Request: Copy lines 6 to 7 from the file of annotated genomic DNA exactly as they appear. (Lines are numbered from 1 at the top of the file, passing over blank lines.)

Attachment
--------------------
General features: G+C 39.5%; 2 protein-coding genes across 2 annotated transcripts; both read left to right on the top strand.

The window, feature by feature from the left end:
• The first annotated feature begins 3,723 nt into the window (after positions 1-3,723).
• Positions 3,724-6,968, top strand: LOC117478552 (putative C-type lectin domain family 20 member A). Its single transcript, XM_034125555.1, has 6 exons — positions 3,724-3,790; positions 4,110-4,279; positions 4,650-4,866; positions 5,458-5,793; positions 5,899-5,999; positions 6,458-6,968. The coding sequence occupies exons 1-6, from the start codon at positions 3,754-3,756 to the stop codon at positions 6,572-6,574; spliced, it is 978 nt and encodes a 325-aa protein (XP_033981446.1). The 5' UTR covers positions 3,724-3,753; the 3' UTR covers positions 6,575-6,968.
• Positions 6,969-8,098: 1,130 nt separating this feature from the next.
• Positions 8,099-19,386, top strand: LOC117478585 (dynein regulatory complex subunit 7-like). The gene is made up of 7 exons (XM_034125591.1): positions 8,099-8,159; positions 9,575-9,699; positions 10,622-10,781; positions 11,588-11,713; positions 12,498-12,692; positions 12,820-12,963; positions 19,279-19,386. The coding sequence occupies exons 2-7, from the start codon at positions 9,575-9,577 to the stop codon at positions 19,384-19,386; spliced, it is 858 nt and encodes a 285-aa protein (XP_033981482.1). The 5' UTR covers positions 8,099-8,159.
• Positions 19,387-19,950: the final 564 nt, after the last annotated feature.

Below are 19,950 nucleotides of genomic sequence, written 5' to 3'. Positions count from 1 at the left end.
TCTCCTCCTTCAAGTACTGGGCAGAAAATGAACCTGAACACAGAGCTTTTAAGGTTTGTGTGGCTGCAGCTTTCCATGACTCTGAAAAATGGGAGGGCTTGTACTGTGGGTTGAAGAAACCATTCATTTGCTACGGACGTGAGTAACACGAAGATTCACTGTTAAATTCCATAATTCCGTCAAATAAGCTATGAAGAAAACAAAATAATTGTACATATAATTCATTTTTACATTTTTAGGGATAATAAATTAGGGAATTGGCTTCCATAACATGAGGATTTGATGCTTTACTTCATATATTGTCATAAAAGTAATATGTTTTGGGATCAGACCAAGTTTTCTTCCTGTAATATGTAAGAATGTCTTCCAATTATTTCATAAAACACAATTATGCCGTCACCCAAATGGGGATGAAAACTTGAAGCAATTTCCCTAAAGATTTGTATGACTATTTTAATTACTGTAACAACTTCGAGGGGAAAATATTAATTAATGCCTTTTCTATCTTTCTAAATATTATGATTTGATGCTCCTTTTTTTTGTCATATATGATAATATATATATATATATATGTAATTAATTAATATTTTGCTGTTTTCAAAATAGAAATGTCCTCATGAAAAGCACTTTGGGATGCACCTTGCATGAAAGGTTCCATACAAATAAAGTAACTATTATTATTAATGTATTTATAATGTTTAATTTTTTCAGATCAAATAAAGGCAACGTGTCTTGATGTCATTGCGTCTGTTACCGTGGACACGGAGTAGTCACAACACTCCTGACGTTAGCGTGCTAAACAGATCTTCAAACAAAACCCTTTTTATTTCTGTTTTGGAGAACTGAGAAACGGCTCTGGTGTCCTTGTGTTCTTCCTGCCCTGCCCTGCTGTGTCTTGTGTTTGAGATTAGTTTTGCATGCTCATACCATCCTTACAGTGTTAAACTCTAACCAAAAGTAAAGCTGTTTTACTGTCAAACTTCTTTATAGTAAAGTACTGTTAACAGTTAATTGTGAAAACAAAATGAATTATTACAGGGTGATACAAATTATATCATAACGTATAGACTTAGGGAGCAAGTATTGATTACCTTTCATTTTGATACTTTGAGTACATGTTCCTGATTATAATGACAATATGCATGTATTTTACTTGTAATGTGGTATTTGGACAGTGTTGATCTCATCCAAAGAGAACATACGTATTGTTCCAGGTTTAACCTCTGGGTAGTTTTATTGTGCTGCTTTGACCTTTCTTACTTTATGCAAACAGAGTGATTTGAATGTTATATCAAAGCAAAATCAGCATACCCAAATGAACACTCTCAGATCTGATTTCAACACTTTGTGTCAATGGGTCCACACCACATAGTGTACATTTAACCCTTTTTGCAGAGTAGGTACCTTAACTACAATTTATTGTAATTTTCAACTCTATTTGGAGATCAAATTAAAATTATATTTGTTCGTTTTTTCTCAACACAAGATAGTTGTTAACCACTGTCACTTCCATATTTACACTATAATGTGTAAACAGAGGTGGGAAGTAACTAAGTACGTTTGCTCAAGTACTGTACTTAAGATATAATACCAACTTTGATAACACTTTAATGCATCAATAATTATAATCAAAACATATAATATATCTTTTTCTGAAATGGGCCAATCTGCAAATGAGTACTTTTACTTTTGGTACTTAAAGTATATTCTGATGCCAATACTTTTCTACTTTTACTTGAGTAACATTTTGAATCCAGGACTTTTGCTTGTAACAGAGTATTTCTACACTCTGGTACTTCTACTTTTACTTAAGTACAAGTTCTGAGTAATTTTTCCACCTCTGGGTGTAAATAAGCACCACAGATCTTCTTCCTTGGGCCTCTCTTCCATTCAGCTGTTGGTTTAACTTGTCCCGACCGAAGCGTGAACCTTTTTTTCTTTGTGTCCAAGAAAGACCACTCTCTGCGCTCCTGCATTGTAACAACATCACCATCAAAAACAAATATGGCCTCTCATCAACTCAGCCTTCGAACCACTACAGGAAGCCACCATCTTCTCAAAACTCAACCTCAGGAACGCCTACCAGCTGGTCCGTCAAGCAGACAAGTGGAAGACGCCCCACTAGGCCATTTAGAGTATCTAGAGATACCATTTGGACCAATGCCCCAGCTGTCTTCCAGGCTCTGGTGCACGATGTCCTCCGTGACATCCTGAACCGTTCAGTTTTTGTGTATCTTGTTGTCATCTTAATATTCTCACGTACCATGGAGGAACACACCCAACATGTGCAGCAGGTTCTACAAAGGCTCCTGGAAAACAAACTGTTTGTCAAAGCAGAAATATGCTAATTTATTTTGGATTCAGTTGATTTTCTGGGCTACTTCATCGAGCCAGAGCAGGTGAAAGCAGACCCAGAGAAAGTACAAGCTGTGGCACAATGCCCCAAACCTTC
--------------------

• Positions 8,099-19,386, top strand: LOC117478585 (dynein regulatory complex subunit 7-like). The gene is made up of 7 exons (XM_034125591.1): positions 8,099-8,159; positions 9,575-9,699; positions 10,622-10,781; positions 11,588-11,713; positions 12,498-12,692; positions 12,820-12,963; positions 19,279-19,386. The coding sequence occupies exons 2-7, from the start codon at positions 9,575-9,577 to the stop codon at positions 19,384-19,386; spliced, it is 858 nt and encodes a 285-aa protein (XP_033981482.1). The 5' UTR covers positions 8,099-8,159.
• Positions 19,387-19,950: the final 564 nt, after the last annotated feature.